If there’s one thing that Quentin Tarantino has proven throughout his career, it’s that he’s a unique director who’s very passionate about his work. This was certainly the case when he was developing The Hateful Eight. During the development process, Tarantino met with Universal Pictures to discuss possible distribution of the film. However, an unexpected suggestion caused the Kill Bill director to storm out of the room.
Quentin Tarantino had major plans for The Hateful Eight, as he was aiming for a large budget and hoped to shoot on 70mm film, according to The Wall Street Journal (via IndieWire). So you can imagine he was thrown for a loop when Jeff Shell, who at that time was the head Universal executive, pitched the idea of releasing the film on iPhones. In response, Tarantino replied with a simple “great,” and immediately walked out of the meeting.
Needless to say, things didn’t pan out between Tarantino and Universal, and The Hateful Eight was ultimately distributed by The Weinstein Company. Although, the film would actually deal a financial blow to the company, as it would only bring in $155 million worldwide at the box office.
Jeff Shell’s proposal was definitely radical at the time but, in the long run, it actually proved to be somewhat progressive. Since then, mobile devices have become a part of the film and TV experiences. This includes content being released to phones or even being shot with the use of them. At present, Shell is still making polarizing moves, particularly when it comes to the release of films on multiple platforms.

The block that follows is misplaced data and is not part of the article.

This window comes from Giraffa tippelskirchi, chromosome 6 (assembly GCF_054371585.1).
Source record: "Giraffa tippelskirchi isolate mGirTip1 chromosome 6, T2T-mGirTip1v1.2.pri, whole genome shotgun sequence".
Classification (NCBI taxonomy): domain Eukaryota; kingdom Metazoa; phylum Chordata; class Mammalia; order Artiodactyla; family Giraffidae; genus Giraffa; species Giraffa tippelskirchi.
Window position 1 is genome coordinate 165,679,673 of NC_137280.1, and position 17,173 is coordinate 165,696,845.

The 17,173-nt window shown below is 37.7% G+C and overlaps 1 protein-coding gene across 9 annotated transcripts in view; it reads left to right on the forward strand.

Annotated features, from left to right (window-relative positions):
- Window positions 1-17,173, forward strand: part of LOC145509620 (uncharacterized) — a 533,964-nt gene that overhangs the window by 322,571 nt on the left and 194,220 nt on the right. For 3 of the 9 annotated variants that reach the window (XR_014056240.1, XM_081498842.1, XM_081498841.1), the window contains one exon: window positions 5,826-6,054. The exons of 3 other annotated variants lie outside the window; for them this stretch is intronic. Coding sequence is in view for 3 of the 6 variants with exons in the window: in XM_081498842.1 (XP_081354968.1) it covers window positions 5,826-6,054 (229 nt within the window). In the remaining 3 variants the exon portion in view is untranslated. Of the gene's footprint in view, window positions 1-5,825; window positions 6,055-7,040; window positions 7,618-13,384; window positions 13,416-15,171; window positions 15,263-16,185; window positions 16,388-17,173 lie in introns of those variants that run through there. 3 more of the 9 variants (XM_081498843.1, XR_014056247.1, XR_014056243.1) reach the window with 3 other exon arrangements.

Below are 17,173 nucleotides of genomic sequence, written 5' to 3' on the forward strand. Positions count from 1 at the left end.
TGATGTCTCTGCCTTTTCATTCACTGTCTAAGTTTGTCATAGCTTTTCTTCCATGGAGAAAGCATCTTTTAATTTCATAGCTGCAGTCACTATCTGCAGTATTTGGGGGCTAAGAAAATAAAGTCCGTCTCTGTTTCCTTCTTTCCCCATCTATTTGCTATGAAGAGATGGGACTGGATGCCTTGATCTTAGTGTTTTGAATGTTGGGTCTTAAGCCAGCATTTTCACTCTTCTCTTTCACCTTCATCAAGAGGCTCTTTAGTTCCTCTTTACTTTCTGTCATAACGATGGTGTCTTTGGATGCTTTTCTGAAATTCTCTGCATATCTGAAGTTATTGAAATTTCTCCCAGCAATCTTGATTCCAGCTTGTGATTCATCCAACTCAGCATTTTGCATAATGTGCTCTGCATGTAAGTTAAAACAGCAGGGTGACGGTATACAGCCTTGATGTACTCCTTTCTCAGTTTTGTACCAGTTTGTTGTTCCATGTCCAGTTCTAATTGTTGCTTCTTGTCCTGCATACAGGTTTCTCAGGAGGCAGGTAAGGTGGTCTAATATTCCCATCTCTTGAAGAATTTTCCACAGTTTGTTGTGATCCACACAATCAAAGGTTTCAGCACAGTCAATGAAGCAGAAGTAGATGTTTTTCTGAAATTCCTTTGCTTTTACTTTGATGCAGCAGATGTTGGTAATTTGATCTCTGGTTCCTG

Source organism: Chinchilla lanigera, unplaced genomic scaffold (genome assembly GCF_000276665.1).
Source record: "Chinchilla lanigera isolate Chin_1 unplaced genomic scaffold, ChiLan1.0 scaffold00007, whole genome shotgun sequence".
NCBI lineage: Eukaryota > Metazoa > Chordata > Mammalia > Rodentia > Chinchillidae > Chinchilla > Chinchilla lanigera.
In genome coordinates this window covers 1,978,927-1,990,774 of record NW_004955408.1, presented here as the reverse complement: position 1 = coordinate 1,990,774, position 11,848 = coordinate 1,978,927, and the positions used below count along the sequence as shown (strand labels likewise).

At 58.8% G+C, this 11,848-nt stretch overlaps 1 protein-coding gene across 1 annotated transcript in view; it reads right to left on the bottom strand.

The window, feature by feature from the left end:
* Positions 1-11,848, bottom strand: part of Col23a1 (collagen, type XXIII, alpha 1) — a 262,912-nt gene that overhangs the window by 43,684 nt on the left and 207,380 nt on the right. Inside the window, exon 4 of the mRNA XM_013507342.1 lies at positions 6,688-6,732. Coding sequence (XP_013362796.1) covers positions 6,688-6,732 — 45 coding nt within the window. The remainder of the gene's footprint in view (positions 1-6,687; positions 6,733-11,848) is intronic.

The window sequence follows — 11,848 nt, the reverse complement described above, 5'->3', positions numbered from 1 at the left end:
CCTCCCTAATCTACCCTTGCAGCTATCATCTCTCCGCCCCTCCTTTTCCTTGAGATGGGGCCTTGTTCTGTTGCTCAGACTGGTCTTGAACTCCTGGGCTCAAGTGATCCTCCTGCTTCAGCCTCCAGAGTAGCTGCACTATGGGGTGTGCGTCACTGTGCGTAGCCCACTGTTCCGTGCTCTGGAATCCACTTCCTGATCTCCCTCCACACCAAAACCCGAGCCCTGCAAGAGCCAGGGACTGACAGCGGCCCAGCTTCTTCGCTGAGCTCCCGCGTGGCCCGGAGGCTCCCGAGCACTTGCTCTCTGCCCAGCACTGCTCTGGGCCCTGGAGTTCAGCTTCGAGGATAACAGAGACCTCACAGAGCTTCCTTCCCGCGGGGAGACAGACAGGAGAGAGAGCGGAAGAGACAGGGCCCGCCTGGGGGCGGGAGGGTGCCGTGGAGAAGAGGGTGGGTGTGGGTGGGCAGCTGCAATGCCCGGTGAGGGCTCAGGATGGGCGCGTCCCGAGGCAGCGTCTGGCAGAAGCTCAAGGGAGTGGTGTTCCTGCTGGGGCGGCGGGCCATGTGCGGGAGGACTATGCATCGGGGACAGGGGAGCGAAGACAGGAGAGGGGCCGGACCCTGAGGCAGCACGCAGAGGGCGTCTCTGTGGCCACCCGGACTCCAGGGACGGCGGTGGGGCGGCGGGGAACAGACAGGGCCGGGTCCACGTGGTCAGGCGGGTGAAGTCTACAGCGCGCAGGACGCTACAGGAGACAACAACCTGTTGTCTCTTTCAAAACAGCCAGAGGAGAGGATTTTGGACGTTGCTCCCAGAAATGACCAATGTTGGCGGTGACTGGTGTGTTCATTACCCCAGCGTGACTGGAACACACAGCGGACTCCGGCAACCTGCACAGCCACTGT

Given the unusual nature of his idea at the time and Quentin Tarantino’s dedication to shooting on film, one can understand why he was down for releasing The Hateful Eight on iPhones. And those who have seen the film knows that -- in typical Tarantino fashion -- he takes full advantage of all the thrills and stunts that come alive on the big screen.
But the film still had its share of problems when it hit the big screen, and they weren’t just financial. Because Tarantino wanted the film to be screened on special vintage projectors for 70mm films, some reported problems of broken projectors in theaters. This idea was later downplayed by theater executives. Despite all of that, the film still garnered a nice following and scored an Oscar win for Best Original Score.
This wasn't the only disagreement that Quentin Tarantino has had with a studio executive and, due to his status as a cinephile, it probably won’t be the last. Still, the director did team up with Netflix for an extended Hateful Eight cut, so maybe we could see him exploring multiple content platforms in the near future.
The Hateful Eight is currently available to stream on Netflix.
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